Dampers are utilized in multiple industries to regulate or constrict air flow. By analogy, dampers act as air valves. When open, they allow for air and when closed, prevent air flow. In the realm of isolation dampers (ID), the damper is used to prevent air or gas from entering a section of ductwork or machinery to retain it to a certain area.
Dampers can be square, rectangular or round. Square and rectangular dampers can be a one or two piece design or with multiple sections, as in a louvered design. Round dampers are often one piece, or a butterfly design, where the opening and closing is performed a central axis rod pivoting the round blade.
Gravity can be used to operate a damper, where the air flow itself opens and closes it. Gravity fed dampers are often seen in piping or ductwork, where the damper is intended to prevent back drafts, or air rushing through ductwork. In application where the machinery is large or where a more precise air flow regulation is necessary, dampers can be operated through an electric motor or hydraulic mechanism. Computerized components can be assembled to control the damper remotely.
In the residential field, most ductwork utilitizes dampers in the HVAC system. In the industrial field, the applications are limitless. In many industries, such as nuclear energy, the ID can be used to either expel noxious gases or prevent its escape into areas of human traffic. In other applications, such as biomanufacturing, medical equipment and electronic manufacturing, the ID can be used additionally for temperature control.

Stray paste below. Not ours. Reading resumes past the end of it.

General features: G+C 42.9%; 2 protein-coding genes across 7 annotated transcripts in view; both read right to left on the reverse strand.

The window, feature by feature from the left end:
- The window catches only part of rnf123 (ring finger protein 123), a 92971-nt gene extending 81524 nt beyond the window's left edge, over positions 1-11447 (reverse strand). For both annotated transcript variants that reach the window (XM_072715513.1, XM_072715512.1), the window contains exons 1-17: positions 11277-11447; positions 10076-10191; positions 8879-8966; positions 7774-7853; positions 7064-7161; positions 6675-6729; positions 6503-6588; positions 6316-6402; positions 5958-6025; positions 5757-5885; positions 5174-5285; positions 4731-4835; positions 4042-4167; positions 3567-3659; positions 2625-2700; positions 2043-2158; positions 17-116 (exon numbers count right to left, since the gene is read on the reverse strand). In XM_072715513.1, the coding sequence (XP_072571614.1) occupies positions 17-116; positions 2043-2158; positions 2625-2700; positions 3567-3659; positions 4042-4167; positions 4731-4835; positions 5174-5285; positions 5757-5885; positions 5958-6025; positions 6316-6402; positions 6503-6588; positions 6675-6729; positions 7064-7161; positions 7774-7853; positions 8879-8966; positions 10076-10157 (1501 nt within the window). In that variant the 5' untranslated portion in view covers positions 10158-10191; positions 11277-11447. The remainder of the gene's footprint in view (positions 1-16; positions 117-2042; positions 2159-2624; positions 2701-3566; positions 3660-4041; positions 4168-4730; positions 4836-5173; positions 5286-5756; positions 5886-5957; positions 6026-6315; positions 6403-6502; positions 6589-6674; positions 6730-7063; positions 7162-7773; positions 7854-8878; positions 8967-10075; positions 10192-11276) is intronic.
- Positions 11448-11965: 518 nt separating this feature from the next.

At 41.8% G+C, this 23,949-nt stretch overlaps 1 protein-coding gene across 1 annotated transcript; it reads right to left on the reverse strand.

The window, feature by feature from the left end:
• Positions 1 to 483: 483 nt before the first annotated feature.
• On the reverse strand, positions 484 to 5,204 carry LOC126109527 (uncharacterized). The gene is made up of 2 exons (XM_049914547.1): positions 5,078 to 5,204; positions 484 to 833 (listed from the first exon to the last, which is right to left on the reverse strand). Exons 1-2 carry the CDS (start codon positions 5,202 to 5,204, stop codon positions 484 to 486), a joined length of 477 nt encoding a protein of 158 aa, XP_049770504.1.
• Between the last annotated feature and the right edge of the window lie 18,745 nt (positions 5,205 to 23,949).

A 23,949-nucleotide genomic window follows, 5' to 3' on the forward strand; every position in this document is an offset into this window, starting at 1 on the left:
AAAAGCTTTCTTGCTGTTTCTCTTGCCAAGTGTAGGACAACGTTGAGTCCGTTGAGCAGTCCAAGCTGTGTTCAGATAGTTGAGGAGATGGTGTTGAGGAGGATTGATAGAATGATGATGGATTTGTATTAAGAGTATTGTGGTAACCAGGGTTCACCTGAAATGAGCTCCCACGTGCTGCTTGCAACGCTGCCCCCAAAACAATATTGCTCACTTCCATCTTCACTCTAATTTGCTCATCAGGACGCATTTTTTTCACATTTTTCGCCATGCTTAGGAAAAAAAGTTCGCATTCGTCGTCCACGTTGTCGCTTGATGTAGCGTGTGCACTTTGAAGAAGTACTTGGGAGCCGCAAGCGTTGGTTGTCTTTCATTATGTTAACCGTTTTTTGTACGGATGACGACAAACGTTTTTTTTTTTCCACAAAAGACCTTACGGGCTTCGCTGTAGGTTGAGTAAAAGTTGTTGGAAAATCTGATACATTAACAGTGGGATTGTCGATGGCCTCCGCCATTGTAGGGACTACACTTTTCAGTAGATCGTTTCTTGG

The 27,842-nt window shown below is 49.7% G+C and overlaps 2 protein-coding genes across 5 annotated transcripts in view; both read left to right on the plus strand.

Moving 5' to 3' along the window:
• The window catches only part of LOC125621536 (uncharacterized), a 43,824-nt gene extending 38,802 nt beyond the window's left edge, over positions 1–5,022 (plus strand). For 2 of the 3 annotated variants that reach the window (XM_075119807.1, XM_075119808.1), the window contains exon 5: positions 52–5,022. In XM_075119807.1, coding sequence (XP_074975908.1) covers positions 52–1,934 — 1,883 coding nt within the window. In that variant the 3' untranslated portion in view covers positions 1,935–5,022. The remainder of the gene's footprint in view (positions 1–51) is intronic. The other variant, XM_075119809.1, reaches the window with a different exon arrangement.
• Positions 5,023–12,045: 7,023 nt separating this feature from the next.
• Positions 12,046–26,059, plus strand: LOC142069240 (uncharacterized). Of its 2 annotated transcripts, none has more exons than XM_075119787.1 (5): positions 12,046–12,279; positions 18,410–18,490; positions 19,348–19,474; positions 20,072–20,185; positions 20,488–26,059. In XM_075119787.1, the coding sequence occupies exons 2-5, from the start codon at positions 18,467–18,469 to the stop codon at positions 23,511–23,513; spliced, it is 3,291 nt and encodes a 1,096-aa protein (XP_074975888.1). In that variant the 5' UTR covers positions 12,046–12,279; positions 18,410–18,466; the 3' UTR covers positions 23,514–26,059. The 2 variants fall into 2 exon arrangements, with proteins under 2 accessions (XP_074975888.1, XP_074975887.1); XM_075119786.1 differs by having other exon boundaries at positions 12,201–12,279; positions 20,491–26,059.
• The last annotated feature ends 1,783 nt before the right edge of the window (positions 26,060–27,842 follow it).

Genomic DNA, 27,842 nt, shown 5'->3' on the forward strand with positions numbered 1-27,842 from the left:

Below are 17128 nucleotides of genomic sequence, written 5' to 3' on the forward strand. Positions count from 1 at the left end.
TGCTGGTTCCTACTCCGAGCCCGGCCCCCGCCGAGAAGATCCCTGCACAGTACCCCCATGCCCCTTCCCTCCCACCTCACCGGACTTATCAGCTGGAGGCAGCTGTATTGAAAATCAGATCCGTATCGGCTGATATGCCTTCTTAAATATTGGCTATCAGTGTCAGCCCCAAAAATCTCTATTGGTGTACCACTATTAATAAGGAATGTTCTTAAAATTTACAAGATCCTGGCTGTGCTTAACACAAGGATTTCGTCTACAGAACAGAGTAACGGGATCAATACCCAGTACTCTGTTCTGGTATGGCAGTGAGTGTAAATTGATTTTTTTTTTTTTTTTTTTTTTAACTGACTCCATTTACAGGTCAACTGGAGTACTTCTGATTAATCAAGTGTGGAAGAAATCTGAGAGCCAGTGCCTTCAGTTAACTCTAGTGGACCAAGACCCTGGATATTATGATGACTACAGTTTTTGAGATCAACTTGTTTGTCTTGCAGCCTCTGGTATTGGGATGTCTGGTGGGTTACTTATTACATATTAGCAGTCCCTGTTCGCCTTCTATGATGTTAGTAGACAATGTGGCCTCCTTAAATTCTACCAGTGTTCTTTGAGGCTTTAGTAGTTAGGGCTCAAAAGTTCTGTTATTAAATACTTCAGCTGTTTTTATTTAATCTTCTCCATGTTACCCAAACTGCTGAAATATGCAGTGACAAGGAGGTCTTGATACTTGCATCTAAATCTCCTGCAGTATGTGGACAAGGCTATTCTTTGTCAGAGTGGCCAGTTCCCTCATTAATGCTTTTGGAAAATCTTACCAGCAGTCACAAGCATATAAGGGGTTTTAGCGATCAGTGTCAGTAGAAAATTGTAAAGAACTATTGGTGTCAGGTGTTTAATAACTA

In industries where poisonous gases or extreme heat are present, the ID must be manufactured to precise standards. The components need to withstand extreme temperatures, caustic gas and corrosive conditions. Where hazardous gases are present, a minimal of leakage from the damper is vital. Leakage should be tested not only when first installed, but the product should be proven to allow minimal leaks after repeated use.
Most industries and military facilities have standards in which the components must be followed. ANSI standards for both manufacture and calibration of dampers should be certified by the damper manufacturer.
For military uses, the buyer should ensure military specifications MIL-I-45208A (quality program) and MIL-STD-45662A were followed. Welding is a necessary manufacturing step in nearly all dampers. The manufacturer should certify that all application standards of the American Welding Society and the ASTM were followed.